How should we judge a government?

In Malaysia, if you don't watch television or read newspapers, you are uninformed; but if you do, you are misinformed!

"If you're not careful, the newspapers will have you hating the people who are being oppressed, and loving the people who are doing the oppressing." - Malcolm X

Never argue with stupid people, they will drag you down to their level and then beat you with experience - Mark Twain
Never argue with an idiot, otherwise people won't know which one of you is the idiot.
Since light travels faster than sound, some people appears bright - until you hear them speak.

Why we should be against censorship in a court of law: Publicity is the very soul of justice … it keeps the judge himself, while trying, under trial. - Jeremy Bentham

"Our government is like a baby's alimentary canal, with a happy appetite at one end and no responsibility at the other. " - Ronald Reagan


Government fed by the people

Government fed by the people

Career options

Career options
I suggest government... because nobody has ever been caught.

Corruption so prevalent it affects English language?

Corruption so prevalent it affects English language?

When there's too much dirt...

When there's too much dirt...
We need better tools... to cover up mega corruptions.

Prevent bullying now!

Prevent bullying now!
If you're not going to speak up, how is the world supposed to know you exist? “Orang boleh pandai setinggi langit, tapi selama ia tidak menulis, ia akan hilang di dalam masyarakat dan dari sejarah.” - Ananta Prameodya Toer (Your intellect may soar to the sky but if you do not write, you will be lost from society and to history.)

Thursday, November 10, 2011

More on Prof. Wang Gungwu

A Book review by Jeffery Sng

Excerpt:

'Perhaps more than anyone else Wang Gungwu has highlighted the complex dilemmas facing Overseas Chinese living abroad and their interaction with China. In a world dominated by Western science, Western thought and Western scholarship, Wang Gungwu has succeeded in being recognized internationally, as one of the world’s leading historians on China and Southeast Asia.

Wang Gungwu: Junzi Scholar – Gentleman by Asad-ul Iqbal Latif is a book of conversations with Wang Gungwu published, in 2010, to mark his 80th birthday.'

'Wang Gungwu has been honoured both by his academic peers as well as by governments. After completing his Ph.D. at the University of London, he joined the University of Malaya as Assistant Lecturer in 1957. His talents were recognized at an early age. By 1962, at the age of 32 he became Dean of the Faculty of Arts at the University of Malaya and in the following year a full professor.

In his illustrious academic career Wang Gungwu has held eminent appointments in universities and organizations around the world. After teaching at the University of Malaya he moved to Canberra in 1968 to become Professor of Far Eastern History at the Australian National University.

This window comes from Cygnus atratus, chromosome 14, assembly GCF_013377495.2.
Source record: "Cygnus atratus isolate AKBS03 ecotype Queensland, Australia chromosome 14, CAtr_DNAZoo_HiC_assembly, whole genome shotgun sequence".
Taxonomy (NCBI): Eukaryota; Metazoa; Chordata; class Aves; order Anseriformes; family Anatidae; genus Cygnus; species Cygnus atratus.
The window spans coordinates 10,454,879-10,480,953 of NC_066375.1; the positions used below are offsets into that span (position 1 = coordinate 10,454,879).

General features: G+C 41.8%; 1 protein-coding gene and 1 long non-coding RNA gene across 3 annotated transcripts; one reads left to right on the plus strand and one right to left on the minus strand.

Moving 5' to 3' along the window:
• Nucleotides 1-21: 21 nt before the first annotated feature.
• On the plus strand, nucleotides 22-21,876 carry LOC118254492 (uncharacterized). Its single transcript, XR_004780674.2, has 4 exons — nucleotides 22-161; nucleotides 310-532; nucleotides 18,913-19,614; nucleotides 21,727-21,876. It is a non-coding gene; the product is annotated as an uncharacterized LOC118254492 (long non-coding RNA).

The Malaysian Government’s refusal to grant his son a Malaysian Identity Card coupled with restrictions on his freedom to travel freely to China made up his mind to settle and work in Australia. There supported by abundant resources and books on China he was able to renew his academic interest in contemporary China, then in the throes of the Cultural Revolution, without fear of official suspicion or reprisal. Wang Gungwu spent 18 academically productive years of his life in Australia.

Australia had brought him closer to China. Consequently, the offer of Vice Chancellorship at Hong Kong University in 1986 proved to be too attractive to pass up. It suddenly presented him with an opportunity to have a close-up view of post Cultural Revolution China. If Australia had provided him with a long distance view of The Cultural Revolution, Hong Kong unwittingly gave him a ringside view of the tragic Tiananmen Square crackdown in 1989.

Despite the apparent setback of Tiananmen Square the decade he spent in Hong Kong convinced him that Deng Xiaoping’s reforms to reunify China had reversed the last period of decline which began in the 19th century. He characterized Deng Xiaoping’s reconstitution of a united China as China’s “Fourth Rise” after the Qin-Han unification, the Sui-Tang reunification and the Ming-Qing reunification of the country. It must be gratifying for him to see a rising China seeking to rejoin world history largely on Chinese terms. He left Hong Kong in 1996 – one year before Britain’s historic handover of Hong Kong to China.

In 1996 Wang Gungwu returned to Singapore as Chairman of the East Asian Institute. Starting out as an undergraduate student at the University of Malaya, in Singapore in 1949, his new appointment at the East Asia Institute had brought him back full circle to the island of his youth. Wang Gungwu continues to live in Singapore. Currently, he is also Chairman of the Institute of Southeast Asian Studies (ISEAS), as well as, Chairman of the Board of the Lee Kuan Yew School of Public Policy.'

More where that came from: CPI Asia: Wang Gungwu's perspective on the Chinese diaspora
http://english.cpiasia.net/index.php?option=com_content&view=article&id=2264:wang-gungwus-perspective-on-the-chinese-diaspora&catid=228:commentary&Itemid=196

(Viewed from the perspective of a 'brain drain' example, Wang Gungwu could not have done so much research had he remained in Malaysia. There are many instances where research has to be done overseas, especially those relating to science and technology.)
Link

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